The fireworks show starts promptly at 9:30 and is possibly the best I’ve ever seen.  There’s a laser & light show on the mountain, there’s a Civil War tribute, (there’s ads for all of Georgia’s major sports teams), there’s music and of course fireworks.  The actual fireworks where downright amazing; you get a double-echo from the Bang! works, one directly and one bounced off the mountain.  They used plenty of the big fireworks and absolutely tons of rising sparks kind; the entire mountain was a sheet of fire for minutes at a time. The finale left us breathless.

Unwinding back to the camp was a slow but uneventful crawl; I’ve sure we beat the campers on foot (who had to wait for the river-taxis and the report was to expect a 2.5 hr wait).  Eric took his to charges home and we collapsed tired but triumphant for a full nights sleep.

Cliff

 

Captain’s Log, Daze 5, 6 & 7

Captain’s Log, Day 5

It’s another early morning drive, this time we’re heading to San Antonio and then on to Luling TX for more relatives.  We’re still marching on through the great desert Southwest, but there are more signs of green now.  Some trees mixed in with the sage, and less cactus.

The ride to Luling is long but uneventful.  We give Luke another turn at the wheel.  The road is calm enough that we let Luke chug on for miles, and then we’re heading into San Antonio.  Suddenly the world is full of crazy drivers!  People are cutting in front of us, or darting around, or force-merging (on short merges) and giving us no space.  Luke brakes as he can, but we’re an 8 ton vehical!  We take at least twice as far to stop as a car!  We finally make it to a parking lot.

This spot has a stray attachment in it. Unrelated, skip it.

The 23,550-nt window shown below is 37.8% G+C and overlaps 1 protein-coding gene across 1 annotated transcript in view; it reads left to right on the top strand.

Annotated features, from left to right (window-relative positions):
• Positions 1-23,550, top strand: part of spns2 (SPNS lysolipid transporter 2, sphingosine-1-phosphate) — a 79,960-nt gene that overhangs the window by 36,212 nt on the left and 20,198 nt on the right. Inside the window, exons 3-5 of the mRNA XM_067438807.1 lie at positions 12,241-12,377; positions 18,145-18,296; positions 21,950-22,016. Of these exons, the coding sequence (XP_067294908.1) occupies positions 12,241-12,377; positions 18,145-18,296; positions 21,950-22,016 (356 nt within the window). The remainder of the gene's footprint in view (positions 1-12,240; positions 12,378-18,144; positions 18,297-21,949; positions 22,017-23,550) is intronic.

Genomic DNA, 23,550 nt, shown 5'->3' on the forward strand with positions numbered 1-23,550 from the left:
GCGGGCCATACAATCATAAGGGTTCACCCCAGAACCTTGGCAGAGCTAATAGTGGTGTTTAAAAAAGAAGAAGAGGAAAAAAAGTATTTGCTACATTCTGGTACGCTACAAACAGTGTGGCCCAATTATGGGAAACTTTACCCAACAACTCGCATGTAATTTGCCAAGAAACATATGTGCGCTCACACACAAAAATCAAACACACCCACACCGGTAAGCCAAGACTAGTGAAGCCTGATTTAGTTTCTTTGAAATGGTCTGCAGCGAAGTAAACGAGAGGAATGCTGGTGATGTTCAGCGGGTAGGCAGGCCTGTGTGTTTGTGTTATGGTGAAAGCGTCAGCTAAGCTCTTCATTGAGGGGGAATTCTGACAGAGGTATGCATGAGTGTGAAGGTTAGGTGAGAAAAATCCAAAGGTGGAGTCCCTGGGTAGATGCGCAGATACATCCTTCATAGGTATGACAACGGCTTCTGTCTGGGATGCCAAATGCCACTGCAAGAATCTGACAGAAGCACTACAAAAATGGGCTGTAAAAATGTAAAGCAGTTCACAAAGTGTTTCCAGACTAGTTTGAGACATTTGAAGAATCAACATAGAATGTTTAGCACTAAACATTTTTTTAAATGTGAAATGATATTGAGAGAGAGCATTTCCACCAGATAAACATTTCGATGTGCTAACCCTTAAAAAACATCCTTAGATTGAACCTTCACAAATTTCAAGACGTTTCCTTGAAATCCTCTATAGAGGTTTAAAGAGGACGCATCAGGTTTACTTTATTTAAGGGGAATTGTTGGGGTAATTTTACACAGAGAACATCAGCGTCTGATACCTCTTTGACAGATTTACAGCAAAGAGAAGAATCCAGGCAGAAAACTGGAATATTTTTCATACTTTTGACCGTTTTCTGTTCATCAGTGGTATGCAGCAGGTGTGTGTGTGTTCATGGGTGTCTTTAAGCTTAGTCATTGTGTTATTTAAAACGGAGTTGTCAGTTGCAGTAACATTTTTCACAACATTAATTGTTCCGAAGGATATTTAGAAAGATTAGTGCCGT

We have a great dinner in San Antonio with Grandpa & Grandma Weiner, and then we have to brave rush-hour traffic.  Shelley takes the helm this time, and a good thing too.  I’ve never seen such craziness.  We watched a pickup 4-wheeling it over the burm to cut traffic (and yes he set the dry grass on fire, we watched the smoke rise for a long time), we had endless numbers of people fight tooth-and-nail to get in front of us, only to switch lanes back a second later when some other lane had a slight advantage.  We have a little
sporty thing flash over from left to right, with us doing 60, with less than a foot spare across our bumper!  It was all over in an instant, and he missed us, but another foot and we woulda crunched him big.  It was a grueling two hours to get out of S.A.  Luling, where we spent the night at Grandpa’s house, was great.  We yakked all night while the kids worked out their cabin fever.  All in all, another fabulous Grandparent visit.

 

Captain’s Log, Day 6